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Yes Virginia, there’s lots to see and do in Roanoke

Posted on Friday, June 23, 2017 at 1:30 pm

 

 

 

 

By Peter Covino

A&E Editor

It’s been a fun-filled and very busy long weekend in the Blue Ridge. Yes, there is so much to see and do here, you can’t possibly fit it all in a weekend, or a week for that matter.

But you can certainly try.

We’ve already looked at some of the great places to dine, the birth- place of moonshine, Roanoke’s historic neon lights and it’s icon, that giant welcoming illuminated star (stories can be found online at aroundosceola.com).

Now it’s time to get really serious and look at the varied entertainment and cultural options available in the economic and cultural hub of western Virginia.

Sometimes the best things in life are free, and if you have a bike or a steady pair of legs, there are more than 600 miles of hiking trails in the Roanoke Valley, where you will find that perfect place for a picnic lunch, seemingly just about everywhere. And if the Blue Ridge is pretty as a picture in summer, just imagine what it will be like if you venture to Virginia in the fall. You can find a lot of information on hiking and more in the region at https://www.visitroanokeva.com/things-to-do/ outdoor-adventure/hiking-trails/.

The city of Roanoke was the hub of railroad transportation throughout most of the last century, and that railroad history is preserved in two outstanding museums in the city.

The Virginia Museum of Transportation is a trip back in time with its collection of old steam locomotives including two classics, the Norfolk & Western Class J 611 and Class A 1218 located in the Rail Yard. The museum is located at a fitting location as well — the city’s century-old freight station. Inside the building, there are lots of educational exhibits about the city’s rail history.

If you are a train buff, or just like black and white photography at its finest, there is more transportation splendor at the O. Winston Link Museum.

Link is most definitely one of the city’s historic treasures. Unless you are from the area, you probably never heard of this photographer/artist, who fortunately for the world, decide to capture images of the area’s great trains (between 1955-60), before they disappeared forever.

During that brief time period, Link took more than 2,000 photographs, many of them stunning in detail and artistic style. There is a lot to see in the Roanoke Valley, but the museum should be on everyone’s “can’t miss” list on any vacation here.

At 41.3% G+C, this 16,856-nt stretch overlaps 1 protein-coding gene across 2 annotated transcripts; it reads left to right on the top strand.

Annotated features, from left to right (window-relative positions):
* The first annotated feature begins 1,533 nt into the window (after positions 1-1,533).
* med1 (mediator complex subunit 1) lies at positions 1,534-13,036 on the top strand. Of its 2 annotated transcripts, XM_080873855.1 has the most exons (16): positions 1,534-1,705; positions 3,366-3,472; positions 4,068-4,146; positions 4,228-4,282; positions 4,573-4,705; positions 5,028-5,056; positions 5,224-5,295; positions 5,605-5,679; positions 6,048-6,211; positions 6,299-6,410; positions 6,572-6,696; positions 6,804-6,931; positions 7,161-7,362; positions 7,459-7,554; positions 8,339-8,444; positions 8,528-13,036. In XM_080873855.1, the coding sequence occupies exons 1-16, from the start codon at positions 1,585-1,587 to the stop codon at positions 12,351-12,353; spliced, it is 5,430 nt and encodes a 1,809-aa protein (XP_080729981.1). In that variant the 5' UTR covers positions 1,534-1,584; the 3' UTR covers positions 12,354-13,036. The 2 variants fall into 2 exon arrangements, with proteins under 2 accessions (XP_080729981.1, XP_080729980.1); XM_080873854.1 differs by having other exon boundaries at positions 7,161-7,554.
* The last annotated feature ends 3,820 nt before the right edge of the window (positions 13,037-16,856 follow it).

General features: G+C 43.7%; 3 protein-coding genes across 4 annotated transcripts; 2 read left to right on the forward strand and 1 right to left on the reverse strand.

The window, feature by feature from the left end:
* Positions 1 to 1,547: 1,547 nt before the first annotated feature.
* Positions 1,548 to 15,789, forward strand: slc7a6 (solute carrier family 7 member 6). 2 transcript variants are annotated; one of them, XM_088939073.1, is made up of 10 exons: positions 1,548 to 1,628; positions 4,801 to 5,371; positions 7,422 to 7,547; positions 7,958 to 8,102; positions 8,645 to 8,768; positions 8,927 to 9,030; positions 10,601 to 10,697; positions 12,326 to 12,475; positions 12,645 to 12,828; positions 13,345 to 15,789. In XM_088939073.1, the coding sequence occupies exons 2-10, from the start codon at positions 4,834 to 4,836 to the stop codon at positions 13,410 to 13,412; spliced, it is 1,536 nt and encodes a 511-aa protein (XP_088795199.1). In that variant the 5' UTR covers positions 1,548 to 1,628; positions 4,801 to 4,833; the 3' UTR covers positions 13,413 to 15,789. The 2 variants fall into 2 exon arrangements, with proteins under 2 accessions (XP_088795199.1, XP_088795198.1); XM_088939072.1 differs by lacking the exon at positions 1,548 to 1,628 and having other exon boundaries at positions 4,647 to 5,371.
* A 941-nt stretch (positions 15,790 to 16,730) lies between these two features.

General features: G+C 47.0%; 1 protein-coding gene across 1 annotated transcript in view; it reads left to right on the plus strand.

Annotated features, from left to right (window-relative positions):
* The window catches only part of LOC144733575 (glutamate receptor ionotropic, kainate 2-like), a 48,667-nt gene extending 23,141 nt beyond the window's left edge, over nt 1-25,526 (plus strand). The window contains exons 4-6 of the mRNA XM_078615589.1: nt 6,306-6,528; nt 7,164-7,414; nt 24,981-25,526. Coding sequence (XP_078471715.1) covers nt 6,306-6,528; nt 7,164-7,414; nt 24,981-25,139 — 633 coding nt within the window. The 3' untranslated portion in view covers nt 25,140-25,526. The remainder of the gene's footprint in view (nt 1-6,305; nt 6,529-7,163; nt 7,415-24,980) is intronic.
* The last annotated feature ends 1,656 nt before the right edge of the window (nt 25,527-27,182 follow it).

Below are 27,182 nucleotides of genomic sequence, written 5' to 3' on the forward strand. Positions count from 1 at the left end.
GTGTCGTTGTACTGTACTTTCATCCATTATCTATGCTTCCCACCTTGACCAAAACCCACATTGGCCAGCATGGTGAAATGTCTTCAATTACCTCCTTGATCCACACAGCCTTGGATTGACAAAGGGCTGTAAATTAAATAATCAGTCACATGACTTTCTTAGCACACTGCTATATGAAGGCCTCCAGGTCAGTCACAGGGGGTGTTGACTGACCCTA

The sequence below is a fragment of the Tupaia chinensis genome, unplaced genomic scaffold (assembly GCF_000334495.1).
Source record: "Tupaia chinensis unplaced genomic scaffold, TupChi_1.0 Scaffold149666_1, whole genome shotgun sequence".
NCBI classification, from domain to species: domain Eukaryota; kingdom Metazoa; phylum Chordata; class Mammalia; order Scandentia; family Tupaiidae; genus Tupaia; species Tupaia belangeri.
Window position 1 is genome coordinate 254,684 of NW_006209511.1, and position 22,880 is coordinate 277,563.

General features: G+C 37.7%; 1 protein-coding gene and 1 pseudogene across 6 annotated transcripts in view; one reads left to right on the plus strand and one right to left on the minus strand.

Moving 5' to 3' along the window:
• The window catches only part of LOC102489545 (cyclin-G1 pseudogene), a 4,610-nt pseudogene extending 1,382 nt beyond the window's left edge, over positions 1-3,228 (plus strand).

While in Roanoke, you have to check out the Center in the Square, downtown’s all-in-one stop for art, science and fun.

My biggest regret during the entire trip was not having time to hang out at the Roanoke Pinball Museum. Tilt!!!

This is a great place that celebrates 80 years of pinball, and yes, the machines are all in working order. For one admission price, you can hang out all day. (Note: It’s $10 for adults, $5 for kids).

Even if you aren’t a fan of pinball, you have got to like the artistic look of these classic machines, that take you on a pinball journey that includes everything from the wild west to science fiction. What a blast, literally.

The center is actually home to five cultural arts and science organizations including the Harrison Museum of African American Culture, the History Museum of Western Virginia, Mill Mountain Theatre and the Science Museum of Western Virginia.

You can spend all day here, but we just didn’t have time. Our brief stop at the African American museum was just that: Too brief. There was a great exhibit called Extraordinary Crowns, featuring the incredible hat collection of Irma Jean Young Smith, a woman with a passion for extraordinary hats.

The museum has other special exhibits throughout the year, as well as a permanent collection on display.

Kids will especially like the center’s butterfly museum.

If you are low on cash, the Center in the Square also is home to an 8,000-gallon living coral reef aquarium, the largest aquarium of its type in the Mid-Atlantic region. And admission is free.

Every city that cares about art and culture has a museum, and Roanoke’s Taubman Museum of Art is exceptional.

There is always something special going on here in this stylish museum, which features a 77-foot glass peak atrium (inspired by the city’s Roanoke Star). It is home to eleven galleries as well as many original exhibitions throughout the year. There’s more at http://www. taubmanmuseum.org/.

Roanoke doesn’t have the NFL or NHL, but it is home (well nearby, Salem is) to the Salem Red Sox, a minor league farm team of
the Boston Red Sox. Salem Memorial Park is a great looking facility, looking very
much like a junior version of
MLB, and it seats 6,300.

You probably weren’t thinking music concert on a trip to the Blue Ridge, but the valley is home to one fine music stop, the Harvester Performance Center in Rocky Mount. There is something show-stopping going on every week at the center. A must for music fans. Check out the schedule and more at http:// harvester-music.com/.

If you can fit it into your schedule, Black Dog Salvage (http://www.blackdogsalvage.
com/) is definitely worth a
stop. As seen on the DIY Network, this is the home
to some great pieces of reclaimed, repurposed stuff, featuring everything from stained glass to wrought iron.
And it is also home to that black dog herself, Sally. Definitely,

worth a trip. And free, if you browse only.

Incredibly, it seems like I have written a AAA Guidebook on all the things to see, eat and do around Roanoke and the Blueridge Mountains, but there is really so much more.

Driving to Roanoke from the Kissimmee area will take you about 11 hours by interstate. It is also easily accessible, since the city has its own regional airport (with connections to hub airports like Charlotte, etc.)

For more information on the area, go to www. visitroanokeva.com.